If people laughed at Iris Robinson this week she certainly gave them good grounds to. Her adulterous affair with a 19 year old man, an individual 40 years her junior, puts her series of vicious verbal attacks on gays last year in their proper context. Iris has emerged as a gold plated hypocrite who, to quote the bible, can see the speck in another’s person’s eyes whilst ignoring the beam in her own.
It wasn’t just that she was having biblically forbidden sex whilst condemning other people for doing likewise, her sweetheart deals from property developers to brighten her young lovers future display a arrogant refusal to be bound to standards that she insisted others keep. Ethics, morality and even law were for the little people, apparently.
And yet I feel sorry for her. I genuinely do. I take no pleasure in seeing her brought low, even by her own hand. And I will not kick her now that she’s down. Why? Because W.B. Yeat’s was right, there’s a pity beyond all telling hid in the heart of love.
If you’re gay, and even if you’re not, you can’t help noticing that there’s a reassuring ordinariness about this woman, it’s what made her attacks on the gay community so painful, as a matter of fact. Last year as she picked a fight with them you could tell she was out of her depth.
The reason I will not condemn her (even though she wasted no time condemning me and every gay person I know) is that Iris is a reminder to us all that in life a little humility is always preferable to a great deal of righteous scorn.
There’s something else too. There are fearful passions out there lying in wait for all of us. Passions with the power to consume us completely: infatuation, lust, jealousy, anger, spite, choose your poison. The only thing between Iris and us is chance.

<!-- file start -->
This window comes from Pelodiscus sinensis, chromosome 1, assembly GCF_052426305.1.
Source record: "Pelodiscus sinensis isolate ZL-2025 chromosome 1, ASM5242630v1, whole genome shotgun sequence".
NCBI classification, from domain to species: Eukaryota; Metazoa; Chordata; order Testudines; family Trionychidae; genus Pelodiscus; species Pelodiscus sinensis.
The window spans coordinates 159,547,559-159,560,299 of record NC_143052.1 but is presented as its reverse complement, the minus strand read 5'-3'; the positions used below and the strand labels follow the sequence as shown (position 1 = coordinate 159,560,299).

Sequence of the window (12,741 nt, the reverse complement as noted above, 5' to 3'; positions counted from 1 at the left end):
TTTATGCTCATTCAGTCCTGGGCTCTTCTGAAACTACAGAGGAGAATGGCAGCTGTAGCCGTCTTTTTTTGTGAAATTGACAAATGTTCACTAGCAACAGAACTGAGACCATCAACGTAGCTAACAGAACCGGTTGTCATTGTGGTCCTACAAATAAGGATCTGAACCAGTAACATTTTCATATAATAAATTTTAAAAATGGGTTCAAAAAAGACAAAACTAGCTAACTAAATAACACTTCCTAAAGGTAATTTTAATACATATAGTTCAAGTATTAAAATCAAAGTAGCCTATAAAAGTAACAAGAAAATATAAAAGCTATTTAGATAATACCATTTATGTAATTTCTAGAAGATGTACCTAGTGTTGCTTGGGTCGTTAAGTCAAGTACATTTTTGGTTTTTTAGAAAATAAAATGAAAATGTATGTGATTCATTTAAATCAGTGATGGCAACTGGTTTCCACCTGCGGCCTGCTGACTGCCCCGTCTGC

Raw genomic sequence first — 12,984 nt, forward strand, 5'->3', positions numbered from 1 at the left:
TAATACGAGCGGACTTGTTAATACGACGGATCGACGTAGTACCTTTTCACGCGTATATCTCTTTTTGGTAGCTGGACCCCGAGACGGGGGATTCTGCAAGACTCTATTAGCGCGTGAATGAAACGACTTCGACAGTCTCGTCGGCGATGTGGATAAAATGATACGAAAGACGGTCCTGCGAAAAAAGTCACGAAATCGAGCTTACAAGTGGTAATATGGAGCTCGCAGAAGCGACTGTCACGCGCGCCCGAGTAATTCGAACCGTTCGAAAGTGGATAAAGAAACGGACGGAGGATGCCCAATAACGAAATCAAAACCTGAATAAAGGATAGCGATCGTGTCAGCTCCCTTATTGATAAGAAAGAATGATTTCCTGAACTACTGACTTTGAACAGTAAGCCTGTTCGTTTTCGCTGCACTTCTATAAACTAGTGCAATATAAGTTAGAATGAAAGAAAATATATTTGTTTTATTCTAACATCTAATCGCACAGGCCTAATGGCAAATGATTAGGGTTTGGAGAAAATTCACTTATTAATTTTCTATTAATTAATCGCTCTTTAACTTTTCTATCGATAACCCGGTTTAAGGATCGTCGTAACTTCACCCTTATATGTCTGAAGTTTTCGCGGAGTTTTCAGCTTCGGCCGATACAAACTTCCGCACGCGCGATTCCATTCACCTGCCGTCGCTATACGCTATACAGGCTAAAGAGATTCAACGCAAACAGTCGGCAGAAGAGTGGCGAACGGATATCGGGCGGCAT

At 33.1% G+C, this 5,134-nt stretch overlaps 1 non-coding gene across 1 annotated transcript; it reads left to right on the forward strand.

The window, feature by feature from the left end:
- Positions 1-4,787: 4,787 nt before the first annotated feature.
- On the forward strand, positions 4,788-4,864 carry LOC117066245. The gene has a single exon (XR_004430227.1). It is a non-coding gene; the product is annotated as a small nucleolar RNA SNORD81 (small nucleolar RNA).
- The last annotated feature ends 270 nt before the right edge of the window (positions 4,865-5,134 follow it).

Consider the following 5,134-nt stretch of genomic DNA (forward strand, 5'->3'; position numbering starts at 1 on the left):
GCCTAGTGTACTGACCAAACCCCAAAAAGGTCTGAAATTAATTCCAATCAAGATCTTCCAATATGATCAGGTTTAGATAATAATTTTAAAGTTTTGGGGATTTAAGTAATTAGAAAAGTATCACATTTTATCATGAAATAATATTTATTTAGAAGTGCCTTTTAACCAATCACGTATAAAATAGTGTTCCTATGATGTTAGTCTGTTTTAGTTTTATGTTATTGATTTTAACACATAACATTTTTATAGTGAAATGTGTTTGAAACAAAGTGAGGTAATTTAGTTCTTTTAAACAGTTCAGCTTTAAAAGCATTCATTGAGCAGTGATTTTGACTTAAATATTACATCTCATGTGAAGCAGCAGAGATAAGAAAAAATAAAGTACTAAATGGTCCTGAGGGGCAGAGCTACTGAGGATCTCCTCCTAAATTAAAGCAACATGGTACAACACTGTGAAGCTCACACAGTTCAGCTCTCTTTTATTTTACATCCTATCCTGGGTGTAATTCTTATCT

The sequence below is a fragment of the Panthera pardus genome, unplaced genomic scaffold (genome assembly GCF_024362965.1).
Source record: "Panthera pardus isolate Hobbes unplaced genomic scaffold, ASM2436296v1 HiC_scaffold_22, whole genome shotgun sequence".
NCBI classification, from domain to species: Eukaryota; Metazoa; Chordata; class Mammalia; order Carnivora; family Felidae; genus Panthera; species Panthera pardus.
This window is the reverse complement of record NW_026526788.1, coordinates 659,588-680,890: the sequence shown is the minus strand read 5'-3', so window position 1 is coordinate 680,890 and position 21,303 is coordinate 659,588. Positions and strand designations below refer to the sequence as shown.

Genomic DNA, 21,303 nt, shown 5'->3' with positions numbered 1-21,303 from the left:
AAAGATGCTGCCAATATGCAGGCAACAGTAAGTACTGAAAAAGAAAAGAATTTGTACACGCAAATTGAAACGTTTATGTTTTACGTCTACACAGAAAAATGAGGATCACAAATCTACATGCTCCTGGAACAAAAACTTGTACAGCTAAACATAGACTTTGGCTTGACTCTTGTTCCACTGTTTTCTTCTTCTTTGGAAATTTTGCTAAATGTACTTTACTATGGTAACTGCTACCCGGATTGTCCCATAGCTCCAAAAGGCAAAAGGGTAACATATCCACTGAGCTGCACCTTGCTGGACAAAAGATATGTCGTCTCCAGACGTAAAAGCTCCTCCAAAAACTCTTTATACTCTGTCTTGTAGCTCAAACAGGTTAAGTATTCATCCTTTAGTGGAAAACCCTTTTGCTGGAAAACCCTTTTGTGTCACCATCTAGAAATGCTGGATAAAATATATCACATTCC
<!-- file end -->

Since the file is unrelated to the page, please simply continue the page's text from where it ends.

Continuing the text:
On Facebook, where nowadays public approval or revulsion is expressed in a sort of online version of the Roman Coliseum, she’s being savaged. Make Simon and Garfunkel’s “Mrs. Robinson” Number One on iTunes! is the name of one group. “Send Iris to Dignitas,” crowed another, alluding to the assisted suicide clinic in Switzerland. The responses ranged from humorous to appallingly vindictive.
I don’t think anyone has the room to condemn her completely. As I’ve written elsewhere there’s a kind of Greek tragedy quality to this pathetic tale. Not enough to make Sophocles lose sleep obviously but there’s a sorrow (a broken marriage) and poignancy (many broken hearts) to the whole thing that I haven’t seen or heard expressed yet.
Iris was a woman who wanted to be loved. She was also lonely and very vulnerable. It’s a shame that experience didn’t teach her much empathy for others, it could have done. She judged people with a fundamentalist finality, if we can learn anything from her fall it should be not do the same thing.